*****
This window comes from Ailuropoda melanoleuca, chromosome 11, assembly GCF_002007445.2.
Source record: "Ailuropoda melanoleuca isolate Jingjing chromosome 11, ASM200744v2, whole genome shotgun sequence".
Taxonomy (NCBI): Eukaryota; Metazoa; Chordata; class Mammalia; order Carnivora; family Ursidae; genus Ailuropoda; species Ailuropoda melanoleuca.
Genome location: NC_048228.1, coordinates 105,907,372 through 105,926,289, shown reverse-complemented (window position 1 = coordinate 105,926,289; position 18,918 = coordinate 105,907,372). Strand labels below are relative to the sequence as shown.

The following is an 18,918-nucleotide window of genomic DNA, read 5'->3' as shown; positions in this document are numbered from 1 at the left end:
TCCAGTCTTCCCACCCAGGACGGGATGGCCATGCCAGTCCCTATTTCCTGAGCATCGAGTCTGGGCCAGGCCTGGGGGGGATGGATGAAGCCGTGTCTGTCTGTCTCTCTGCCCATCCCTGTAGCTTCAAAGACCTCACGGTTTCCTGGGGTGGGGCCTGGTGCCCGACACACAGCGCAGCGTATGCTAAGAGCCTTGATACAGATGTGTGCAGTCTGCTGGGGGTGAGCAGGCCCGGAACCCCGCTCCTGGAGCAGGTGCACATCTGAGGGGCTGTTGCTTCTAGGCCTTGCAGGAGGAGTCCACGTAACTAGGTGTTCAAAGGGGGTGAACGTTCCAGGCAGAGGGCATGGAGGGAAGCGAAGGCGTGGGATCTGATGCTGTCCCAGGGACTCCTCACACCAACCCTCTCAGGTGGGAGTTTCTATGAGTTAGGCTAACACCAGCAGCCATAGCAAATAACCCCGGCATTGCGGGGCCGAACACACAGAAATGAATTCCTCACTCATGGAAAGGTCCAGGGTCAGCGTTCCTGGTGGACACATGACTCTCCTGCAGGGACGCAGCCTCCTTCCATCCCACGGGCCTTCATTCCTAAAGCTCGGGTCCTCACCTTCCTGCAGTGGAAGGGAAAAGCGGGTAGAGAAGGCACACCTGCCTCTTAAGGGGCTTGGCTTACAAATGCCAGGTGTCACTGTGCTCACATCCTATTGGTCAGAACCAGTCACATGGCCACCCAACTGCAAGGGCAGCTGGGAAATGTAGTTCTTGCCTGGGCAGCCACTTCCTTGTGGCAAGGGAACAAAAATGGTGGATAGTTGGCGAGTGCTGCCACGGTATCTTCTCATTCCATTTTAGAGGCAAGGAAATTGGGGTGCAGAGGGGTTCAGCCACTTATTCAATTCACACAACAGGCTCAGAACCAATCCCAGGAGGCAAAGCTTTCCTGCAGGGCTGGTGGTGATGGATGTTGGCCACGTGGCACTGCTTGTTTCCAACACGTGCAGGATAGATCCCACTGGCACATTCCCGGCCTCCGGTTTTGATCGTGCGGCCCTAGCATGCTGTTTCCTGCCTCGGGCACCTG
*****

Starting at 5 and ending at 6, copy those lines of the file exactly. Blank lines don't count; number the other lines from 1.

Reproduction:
The following is an 18,918-nucleotide window of genomic DNA, read 5'->3' as shown; positions in this document are numbered from 1 at the left end:
TCCAGTCTTCCCACCCAGGACGGGATGGCCATGCCAGTCCCTATTTCCTGAGCATCGAGTCTGGGCCAGGCCTGGGGGGGATGGATGAAGCCGTGTCTGTCTGTCTCTCTGCCCATCCCTGTAGCTTCAAAGACCTCACGGTTTCCTGGGGTGGGGCCTGGTGCCCGACACACAGCGCAGCGTATGCTAAGAGCCTTGATACAGATGTGTGCAGTCTGCTGGGGGTGAGCAGGCCCGGAACCCCGCTCCTGGAGCAGGTGCACATCTGAGGGGCTGTTGCTTCTAGGCCTTGCAGGAGGAGTCCACGTAACTAGGTGTTCAAAGGGGGTGAACGTTCCAGGCAGAGGGCATGGAGGGAAGCGAAGGCGTGGGATCTGATGCTGTCCCAGGGACTCCTCACACCAACCCTCTCAGGTGGGAGTTTCTATGAGTTAGGCTAACACCAGCAGCCATAGCAAATAACCCCGGCATTGCGGGGCCGAACACACAGAAATGAATTCCTCACTCATGGAAAGGTCCAGGGTCAGCGTTCCTGGTGGACACATGACTCTCCTGCAGGGACGCAGCCTCCTTCCATCCCACGGGCCTTCATTCCTAAAGCTCGGGTCCTCACCTTCCTGCAGTGGAAGGGAAAAGCGGGTAGAGAAGGCACACCTGCCTCTTAAGGGGCTTGGCTTACAAATGCCAGGTGTCACTGTGCTCACATCCTATTGGTCAGAACCAGTCACATGGCCACCCAACTGCAAGGGCAGCTGGGAAATGTAGTTCTTGCCTGGGCAGCCACTTCCTTGTGGCAAGGGAACAAAAATGGTGGATAGTTGGCGAGTGCTGCCACGGTATCTTCTCATTCCATTTTAGAGGCAAGGAAATTGGGGTGCAGAGGGGTTCAGCCACTTATTCAATTCACACAACAGGCTCAGAACCAATCCCAGGAGGCAAAGCTTTCCTGCAGGGCTGGTGGTGATGGATGTTGGCCACGTGGCACTGCTTGTTTCCAACACGTGCAGGATAGATCCCACTGGCACATTCCCGGCCTCCGGTTTTGATCGTGCGGCCCTAGCATGCTGTTTCCTGCCTCGGGCACCTG